Happy New Year! After my December rest period, it’s time to start training for the 2011 cycling season. Whether you race and prepare for a specific event, whether you plan to ride your first double century or brevet series, or whether you want to be in shape for a week-long tour, having a goal gives the season a nice focus.
It’s like being a farmer: You sow your crops, you tend them as they grow, and it all culminates in the harvest. Similar to the seasonal cycle that allows the soil to replenish itself, a seasonal training cycle allows you to “peak” and reach a top form that is far higher than the form you can maintain throughout the year. For me, this keeps cycling interesting, and prevents burn-out and boredom.
My goal for 2011 is Paris-Brest-Paris (PBP), the 765-mile ride in France. PBP is in August, so I have outlined my training roughly as follows:
- January through mid-March: base miles
- Mid-March through early June: endurance (qualifying brevets) and speed training
- Mid-June through late July: speed training
- Early August: rest
- Mid-August: Paris-Brest-Paris
To stay with the farming analogy, it’s time to sow right now, to work on my basic form. Having a good base provides a sound foundation for working on speed and endurance later in the season. Training hard without a base often causes injuries or excessive fatigue.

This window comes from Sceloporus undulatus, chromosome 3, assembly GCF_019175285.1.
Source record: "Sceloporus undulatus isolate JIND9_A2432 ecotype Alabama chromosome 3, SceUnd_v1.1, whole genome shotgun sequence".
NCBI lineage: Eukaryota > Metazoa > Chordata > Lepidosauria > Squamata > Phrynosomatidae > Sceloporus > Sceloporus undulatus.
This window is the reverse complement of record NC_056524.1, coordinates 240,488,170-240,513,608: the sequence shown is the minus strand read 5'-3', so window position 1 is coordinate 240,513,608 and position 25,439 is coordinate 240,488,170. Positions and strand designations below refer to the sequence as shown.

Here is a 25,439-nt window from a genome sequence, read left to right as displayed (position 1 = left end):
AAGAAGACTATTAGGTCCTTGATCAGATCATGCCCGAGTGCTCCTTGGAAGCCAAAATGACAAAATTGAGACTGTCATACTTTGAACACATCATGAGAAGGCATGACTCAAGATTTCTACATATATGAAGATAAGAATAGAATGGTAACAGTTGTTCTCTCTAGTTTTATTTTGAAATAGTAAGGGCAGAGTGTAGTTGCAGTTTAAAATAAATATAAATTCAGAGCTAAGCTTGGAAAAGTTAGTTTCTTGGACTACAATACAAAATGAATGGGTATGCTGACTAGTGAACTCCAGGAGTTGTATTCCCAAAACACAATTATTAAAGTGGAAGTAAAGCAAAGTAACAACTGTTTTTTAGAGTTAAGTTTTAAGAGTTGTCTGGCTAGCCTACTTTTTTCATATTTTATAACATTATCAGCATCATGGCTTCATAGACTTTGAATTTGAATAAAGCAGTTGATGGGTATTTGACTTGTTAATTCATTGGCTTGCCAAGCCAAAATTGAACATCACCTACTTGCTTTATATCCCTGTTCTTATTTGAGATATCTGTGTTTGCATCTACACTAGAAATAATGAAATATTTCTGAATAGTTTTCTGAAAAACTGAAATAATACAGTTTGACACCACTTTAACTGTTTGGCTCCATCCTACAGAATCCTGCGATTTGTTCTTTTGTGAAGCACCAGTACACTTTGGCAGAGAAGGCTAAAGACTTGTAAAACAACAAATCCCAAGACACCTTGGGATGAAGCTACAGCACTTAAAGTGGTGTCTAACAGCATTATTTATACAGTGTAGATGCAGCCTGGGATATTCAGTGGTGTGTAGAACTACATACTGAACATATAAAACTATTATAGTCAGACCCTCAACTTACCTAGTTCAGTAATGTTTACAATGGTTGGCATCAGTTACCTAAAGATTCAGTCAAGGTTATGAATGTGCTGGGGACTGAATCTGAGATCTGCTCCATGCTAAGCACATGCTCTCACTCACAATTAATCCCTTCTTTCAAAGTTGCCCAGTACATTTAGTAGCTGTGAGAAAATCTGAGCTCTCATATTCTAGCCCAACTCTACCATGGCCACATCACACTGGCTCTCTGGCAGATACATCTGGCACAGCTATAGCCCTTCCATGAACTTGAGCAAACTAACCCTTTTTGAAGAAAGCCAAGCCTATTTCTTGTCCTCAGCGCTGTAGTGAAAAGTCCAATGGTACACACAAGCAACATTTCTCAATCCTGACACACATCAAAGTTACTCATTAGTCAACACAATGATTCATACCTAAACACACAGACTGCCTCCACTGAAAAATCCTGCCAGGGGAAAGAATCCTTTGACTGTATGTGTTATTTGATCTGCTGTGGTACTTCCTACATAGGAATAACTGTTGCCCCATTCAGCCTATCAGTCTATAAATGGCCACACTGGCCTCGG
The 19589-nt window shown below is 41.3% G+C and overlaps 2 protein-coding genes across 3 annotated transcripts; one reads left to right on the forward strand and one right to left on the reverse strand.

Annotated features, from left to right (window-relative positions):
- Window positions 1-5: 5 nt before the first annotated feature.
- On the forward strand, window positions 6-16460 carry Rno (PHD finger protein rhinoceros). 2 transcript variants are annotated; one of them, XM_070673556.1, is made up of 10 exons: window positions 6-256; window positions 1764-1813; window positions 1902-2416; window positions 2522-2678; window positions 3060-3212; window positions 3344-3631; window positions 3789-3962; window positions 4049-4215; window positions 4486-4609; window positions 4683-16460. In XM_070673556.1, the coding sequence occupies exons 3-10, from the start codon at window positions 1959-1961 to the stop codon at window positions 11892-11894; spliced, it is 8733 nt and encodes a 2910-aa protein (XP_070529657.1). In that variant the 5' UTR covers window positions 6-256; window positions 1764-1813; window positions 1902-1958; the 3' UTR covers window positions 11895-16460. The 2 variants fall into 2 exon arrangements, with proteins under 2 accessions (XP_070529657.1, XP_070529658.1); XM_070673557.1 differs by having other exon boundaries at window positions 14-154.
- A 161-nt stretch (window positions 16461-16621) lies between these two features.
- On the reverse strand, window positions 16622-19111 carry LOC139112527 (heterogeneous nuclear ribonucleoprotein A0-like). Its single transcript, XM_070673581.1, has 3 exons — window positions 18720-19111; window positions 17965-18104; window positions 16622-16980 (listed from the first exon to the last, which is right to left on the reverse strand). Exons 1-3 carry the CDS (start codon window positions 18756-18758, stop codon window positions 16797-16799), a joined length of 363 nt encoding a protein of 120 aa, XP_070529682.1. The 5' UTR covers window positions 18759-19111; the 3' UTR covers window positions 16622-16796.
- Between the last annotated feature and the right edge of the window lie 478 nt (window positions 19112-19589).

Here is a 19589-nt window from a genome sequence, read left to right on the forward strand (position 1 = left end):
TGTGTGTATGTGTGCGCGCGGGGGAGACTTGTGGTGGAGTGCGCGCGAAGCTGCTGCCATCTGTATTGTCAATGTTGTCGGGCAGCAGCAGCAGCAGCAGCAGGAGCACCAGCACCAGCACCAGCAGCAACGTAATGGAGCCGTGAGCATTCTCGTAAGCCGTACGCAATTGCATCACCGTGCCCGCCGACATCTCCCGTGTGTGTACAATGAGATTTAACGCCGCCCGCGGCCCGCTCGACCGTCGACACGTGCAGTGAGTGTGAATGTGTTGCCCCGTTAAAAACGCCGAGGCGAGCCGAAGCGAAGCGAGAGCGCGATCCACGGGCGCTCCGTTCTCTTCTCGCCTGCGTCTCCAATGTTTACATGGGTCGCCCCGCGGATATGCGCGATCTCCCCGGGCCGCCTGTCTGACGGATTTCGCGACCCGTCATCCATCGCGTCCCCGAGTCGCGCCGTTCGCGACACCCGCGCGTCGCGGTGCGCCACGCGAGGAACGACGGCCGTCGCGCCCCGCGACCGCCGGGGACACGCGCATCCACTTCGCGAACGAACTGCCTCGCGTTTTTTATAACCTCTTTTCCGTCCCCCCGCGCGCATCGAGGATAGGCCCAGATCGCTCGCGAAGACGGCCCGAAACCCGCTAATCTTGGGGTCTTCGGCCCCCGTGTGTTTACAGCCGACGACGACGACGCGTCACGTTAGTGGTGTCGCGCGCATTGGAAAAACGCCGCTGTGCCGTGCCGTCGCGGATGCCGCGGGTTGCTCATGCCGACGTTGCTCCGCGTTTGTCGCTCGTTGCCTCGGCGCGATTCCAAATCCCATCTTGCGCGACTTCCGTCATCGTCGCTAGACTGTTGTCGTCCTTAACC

My base miles consist of a weekly ride of 80-120 miles with a friend or two, at a moderate pace, with a stop at a café along the way. For now, we stay on relatively flat roads. Bike trails are great for this sort of training. It’s nice to revisit lowland roads and trails that we haven’t ridden since last January. (We don’t miss much doing this, as the mountains aren’t accessible right now anyhow… see the photo above taken near Paradise, Mount Rainier, in May.)
This also is the time to think about changes to your equipment. Are your handlebars comfortable? Do your feet get numb? Do you have the right gearing? Are you thinking about adjustments to your position (longer/shorter/higher/lower stem, etc.). Do you plan to get a new bike? Making changes now enables you to fine-tune them during the base miles, rather than when the events of the season start in the spring. You also can try out new nutrition on these rides. My goal is to have well-honed equipment and strategies when the season starts.
Most of all, I enjoy these casual rides with friends. Spending a day on the bike really does keep the winter blues at bay. What are your goals for the season?